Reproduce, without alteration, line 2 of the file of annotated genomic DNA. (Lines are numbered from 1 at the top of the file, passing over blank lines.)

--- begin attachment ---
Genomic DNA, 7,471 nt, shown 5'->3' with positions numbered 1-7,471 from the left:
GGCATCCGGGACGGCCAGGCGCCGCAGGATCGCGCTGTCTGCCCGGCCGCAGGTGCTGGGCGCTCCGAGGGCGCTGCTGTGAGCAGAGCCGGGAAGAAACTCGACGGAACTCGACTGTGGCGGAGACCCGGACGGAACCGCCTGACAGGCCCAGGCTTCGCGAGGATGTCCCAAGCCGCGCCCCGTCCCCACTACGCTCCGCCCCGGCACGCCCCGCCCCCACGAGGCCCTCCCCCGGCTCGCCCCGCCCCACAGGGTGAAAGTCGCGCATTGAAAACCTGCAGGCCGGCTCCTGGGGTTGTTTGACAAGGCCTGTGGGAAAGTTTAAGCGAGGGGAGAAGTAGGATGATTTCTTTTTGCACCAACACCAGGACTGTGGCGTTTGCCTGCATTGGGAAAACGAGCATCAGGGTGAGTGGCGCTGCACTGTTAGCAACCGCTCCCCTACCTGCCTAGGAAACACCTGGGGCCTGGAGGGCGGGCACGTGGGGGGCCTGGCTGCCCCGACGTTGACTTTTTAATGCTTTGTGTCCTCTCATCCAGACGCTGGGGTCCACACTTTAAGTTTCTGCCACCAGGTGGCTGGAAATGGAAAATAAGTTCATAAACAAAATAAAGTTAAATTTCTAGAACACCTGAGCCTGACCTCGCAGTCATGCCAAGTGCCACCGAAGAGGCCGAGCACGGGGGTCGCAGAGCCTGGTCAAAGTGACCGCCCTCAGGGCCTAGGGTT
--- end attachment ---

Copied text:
GGCATCCGGGACGGCCAGGCGCCGCAGGATCGCGCTGTCTGCCCGGCCGCAGGTGCTGGGCGCTCCGAGGGCGCTGCTGTGAGCAGAGCCGGGAAGAAACTCGACGGAACTCGACTGTGGCGGAGACCCGGACGGAACCGCCTGACAGGCCCAGGCTTCGCGAGGATGTCCCAAGCCGCGCCCCGTCCCCACTACGCTCCGCCCCGGCACGCCCCGCCCCCACGAGGCCCTCCCCCGGCTCGCCCCGCCCCACAGGGTGAAAGTCGCGCATTGAAAACCTGCAGGCCGGCTCCTGGGGTTGTTTGACAAGGCCTGTGGGAAAGTTTAAGCGAGGGGAGAAGTAGGATGATTTCTTTTTGCACCAACACCAGGACTGTGGCGTTTGCCTGCATTGGGAAAACGAGCATCAGGGTGAGTGGCGCTGCACTGTTAGCAACCGCTCCCCTACCTGCCTAGGAAACACCTGGGGCCTGGAGGGCGGGCACGTGGGGGGCCTGGCTGCCCCGACGTTGACTTTTTAATGCTTTGTGTCCTCTCATCCAGACGCTGGGGTCCACACTTTAAGTTTCTGCCACCAGGTGGCTGGAAATGGAAAATAAGTTCATAAACAAAATAAAGTTAAATTTCTAGAACACCTGAGCCTGACCTCGCAGTCATGCCAAGTGCCACCGAAGAGGCCGAGCACGGGGGTCGCAGAGCCTGGTCAAAGTGACCGCCCTCAGGGCCTAGGGTT